The word "menopause" is from the Greek words men or meno for "month" and pausis for "pause" or "stop." Simply stated, menopause is the cessation of menstrual periods, an end to the monthly cycle.

Menopause has three stages. The first stage is perimenopause, which literally means "premenopause," a change in hormonal functions leading up to menopause. Perimenopause occurs typically around age forty, but it can begin in the thirties when the menstrual cycle is still normal. It can last as long as fifteen years, but on average lasts around five years. This is the time during which women notice changes in their periods from lighter and longer to heavier and more frequent. The greatest fluctuations in hormones occur during perimenopause, and this stage is often described as puberty in reverse.

The second stage, menopause itself, is actually the cessation of menstruation (menses). Menopause is considered official twelve months after the last period. The average age of women whose menstrual periods have stopped is fifty-two. Although a woman may no longer be having any periods, her emotions can still fluctuate. Hot flashes, or "power surges" as many women prefer to call them, may still be present, and the body is still adjusting to the change in hormone levels. This period can last several more years.

The final stage, which lasts the remainder of a woman's life, is postmenopause. At this point, a woman's body is generally comfortable and has adjusted to its hormone levels.

Hormones 101

Women crossing the menopausal bridge today are living in the midst of an unprecedented, mass scale hormone experiment. Observers of the menopause industry predict we will look back on this era, when millions of women swallowed a drug derived from the urine of pregnant mares, as one of the biggest medical fiascos ever. While I was in the midst of writing this book, news was released that a branch of the Woman's Health Initiative Study had been stopped earlier than anticipated. Their research established that women taking PremPro, a combination of Premarin and Provera, were found to have increased risk of invasive breast cancer, heart attack, stroke and blood clots in the lungs.

Many experts still claim the risk is minimal. Women considering hormone replacement therapy (HRT) need to educate themselves about the different types of hormones available. There are many excellent books listed in the Resource section that provide in-depth discussions of hormones. Among the ones I recommend for their holistic approaches to women's health are: The Wisdom of Menopause, by Christiane Northrup, M.D.; Dr. Susan Love's Hormone Book, by Susan M. Love, M.D.; What Your Doctor May Not Tell You About Menopause, by John R. Lee, M.D.; Hormone Heresy, by Sherrill Sellman; and Menopause: Bridging the Gap Between Natural and Conventional Medicine, by Lorilee Schoenbeck, N.D.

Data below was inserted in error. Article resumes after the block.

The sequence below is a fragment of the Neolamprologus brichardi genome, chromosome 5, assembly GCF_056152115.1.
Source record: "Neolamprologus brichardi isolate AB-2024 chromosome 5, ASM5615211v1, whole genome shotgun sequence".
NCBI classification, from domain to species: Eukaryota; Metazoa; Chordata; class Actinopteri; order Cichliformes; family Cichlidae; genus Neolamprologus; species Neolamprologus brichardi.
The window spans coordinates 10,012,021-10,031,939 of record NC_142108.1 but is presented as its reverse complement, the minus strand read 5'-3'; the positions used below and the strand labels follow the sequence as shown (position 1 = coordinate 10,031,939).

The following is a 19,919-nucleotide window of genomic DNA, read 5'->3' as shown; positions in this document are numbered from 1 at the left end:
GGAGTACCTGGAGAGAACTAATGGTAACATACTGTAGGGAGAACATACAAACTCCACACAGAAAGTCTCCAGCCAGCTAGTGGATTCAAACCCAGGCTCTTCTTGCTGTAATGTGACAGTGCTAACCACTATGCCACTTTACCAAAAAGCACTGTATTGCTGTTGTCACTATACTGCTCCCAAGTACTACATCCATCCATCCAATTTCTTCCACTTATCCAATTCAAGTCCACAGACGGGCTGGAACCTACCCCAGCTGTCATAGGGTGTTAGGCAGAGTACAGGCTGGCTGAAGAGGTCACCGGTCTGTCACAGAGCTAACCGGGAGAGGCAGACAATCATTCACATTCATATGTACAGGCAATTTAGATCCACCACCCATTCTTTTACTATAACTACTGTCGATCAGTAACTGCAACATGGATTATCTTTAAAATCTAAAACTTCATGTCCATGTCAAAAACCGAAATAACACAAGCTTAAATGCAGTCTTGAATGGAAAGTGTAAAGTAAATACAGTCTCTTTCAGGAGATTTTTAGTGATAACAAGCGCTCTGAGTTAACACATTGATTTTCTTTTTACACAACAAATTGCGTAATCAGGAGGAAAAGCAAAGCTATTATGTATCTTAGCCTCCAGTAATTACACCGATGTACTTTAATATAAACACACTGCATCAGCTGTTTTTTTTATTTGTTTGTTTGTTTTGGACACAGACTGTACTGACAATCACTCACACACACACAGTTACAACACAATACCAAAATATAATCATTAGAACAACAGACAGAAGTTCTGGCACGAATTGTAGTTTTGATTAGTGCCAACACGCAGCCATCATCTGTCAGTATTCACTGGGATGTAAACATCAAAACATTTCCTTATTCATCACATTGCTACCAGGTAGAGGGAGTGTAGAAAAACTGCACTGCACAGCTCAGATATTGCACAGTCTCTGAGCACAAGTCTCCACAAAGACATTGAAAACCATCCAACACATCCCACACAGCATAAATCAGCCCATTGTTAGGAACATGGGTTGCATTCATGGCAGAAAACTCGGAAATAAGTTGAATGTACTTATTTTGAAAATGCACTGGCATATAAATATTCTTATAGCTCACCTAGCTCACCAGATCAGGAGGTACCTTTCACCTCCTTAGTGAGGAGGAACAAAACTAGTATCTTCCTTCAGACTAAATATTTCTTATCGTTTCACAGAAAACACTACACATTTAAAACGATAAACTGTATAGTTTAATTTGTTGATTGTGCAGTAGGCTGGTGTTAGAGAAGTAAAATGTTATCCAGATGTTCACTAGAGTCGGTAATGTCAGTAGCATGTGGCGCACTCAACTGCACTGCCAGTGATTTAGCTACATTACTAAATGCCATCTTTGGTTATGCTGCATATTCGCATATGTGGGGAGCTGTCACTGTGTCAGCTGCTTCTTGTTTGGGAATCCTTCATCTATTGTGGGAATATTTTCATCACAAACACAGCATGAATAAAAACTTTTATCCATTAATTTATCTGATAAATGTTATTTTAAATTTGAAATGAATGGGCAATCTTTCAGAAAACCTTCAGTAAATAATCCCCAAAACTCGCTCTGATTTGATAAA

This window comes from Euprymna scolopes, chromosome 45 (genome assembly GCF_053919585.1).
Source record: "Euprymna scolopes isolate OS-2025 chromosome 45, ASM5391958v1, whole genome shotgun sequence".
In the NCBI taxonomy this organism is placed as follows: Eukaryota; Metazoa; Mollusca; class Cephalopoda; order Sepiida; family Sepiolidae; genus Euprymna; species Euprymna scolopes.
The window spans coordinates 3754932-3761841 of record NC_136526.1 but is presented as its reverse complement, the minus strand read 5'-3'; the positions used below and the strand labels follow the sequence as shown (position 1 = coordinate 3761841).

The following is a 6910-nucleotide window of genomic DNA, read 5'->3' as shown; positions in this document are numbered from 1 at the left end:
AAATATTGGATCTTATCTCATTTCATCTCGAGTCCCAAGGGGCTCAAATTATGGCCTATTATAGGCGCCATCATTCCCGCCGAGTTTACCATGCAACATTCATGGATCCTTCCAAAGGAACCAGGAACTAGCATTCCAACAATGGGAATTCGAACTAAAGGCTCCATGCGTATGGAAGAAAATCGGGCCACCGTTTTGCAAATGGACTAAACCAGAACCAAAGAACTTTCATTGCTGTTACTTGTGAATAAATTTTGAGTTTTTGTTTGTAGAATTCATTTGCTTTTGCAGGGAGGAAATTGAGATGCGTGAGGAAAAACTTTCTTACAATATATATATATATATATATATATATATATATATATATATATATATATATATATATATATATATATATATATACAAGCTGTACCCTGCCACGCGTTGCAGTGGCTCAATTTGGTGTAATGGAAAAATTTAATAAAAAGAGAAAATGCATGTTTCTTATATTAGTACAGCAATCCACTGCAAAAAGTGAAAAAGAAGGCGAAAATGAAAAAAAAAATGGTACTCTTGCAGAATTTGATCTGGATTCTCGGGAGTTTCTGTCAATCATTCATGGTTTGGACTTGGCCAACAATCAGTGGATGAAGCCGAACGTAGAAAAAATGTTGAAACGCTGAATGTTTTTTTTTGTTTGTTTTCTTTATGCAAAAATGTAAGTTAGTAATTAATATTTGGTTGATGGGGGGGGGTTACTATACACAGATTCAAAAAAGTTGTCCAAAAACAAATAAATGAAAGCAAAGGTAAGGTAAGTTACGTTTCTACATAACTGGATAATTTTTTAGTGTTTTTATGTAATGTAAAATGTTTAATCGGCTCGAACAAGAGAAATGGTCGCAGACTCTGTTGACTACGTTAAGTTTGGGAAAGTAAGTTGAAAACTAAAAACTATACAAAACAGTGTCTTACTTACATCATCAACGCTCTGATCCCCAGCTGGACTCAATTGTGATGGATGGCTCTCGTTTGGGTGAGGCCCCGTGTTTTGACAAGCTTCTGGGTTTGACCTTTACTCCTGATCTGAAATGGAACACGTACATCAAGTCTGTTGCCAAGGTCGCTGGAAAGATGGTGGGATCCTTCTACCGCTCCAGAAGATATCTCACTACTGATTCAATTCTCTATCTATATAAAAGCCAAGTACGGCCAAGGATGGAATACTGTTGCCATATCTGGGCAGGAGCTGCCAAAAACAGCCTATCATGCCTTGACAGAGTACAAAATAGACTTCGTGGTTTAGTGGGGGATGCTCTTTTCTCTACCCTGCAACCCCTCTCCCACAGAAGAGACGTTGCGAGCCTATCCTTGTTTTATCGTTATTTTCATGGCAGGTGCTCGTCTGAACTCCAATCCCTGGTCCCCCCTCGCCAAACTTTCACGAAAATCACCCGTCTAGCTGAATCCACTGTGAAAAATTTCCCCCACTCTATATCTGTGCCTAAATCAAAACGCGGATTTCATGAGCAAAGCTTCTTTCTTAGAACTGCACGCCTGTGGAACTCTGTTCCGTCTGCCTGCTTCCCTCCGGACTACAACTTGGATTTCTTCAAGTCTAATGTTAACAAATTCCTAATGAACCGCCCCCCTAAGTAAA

Yoga poses that turn the body halfway or completely upside down, such as Standing Forward Bends, Downward-Facing Dog and various inverted poses, stimulate the endocrine system, especially the pituitary gland. This small gland in the center of the brain is involved in the regulation of blood-sugar levels and body temperature, and controls the changes in the hormone levels that occur in menopause.

Menopause as Metamorphosis

Susun Weed, in her book, The Menopausal Years: The Wise Woman Way, describes menopause as a metamorphosis, a complete change at the cellular level, where a woman changes from one person to another, similar to the dramatic change that occurs during puberty. Susun Weed and other holistic healers who have studied the ancient women's mysteries remind us of the power and initiation potential of these two unique life events: menstruation and menopause. She views the menopausal years as the years of transformation from a potential mother to Wise Woman elder or crone.

Forward bends also gently compress the abdomen, massaging the uterus and other abdominal organs. When we come out of the pose and release the compression, the organs are bathed in freshly oxygenated blood, and we feel refreshed and rejuvenated. This alternate squeezing and soaking enhances the functioning of the ovaries and the hormones they produce. Forward bends also soothe the nervous system and have a quieting effect on the mind.

2003. All rights reserved. Reprinted from Yoga and the Wisdom of Menopause by Suza Francina. No part of this publication may be reproduced, stored in a retrieval system or transmitted in any form or by any means, without the written permission of the publisher. Publisher: Health Communications, Inc., 3201 SW 15th Street, Deerfield Beach, FL 33442.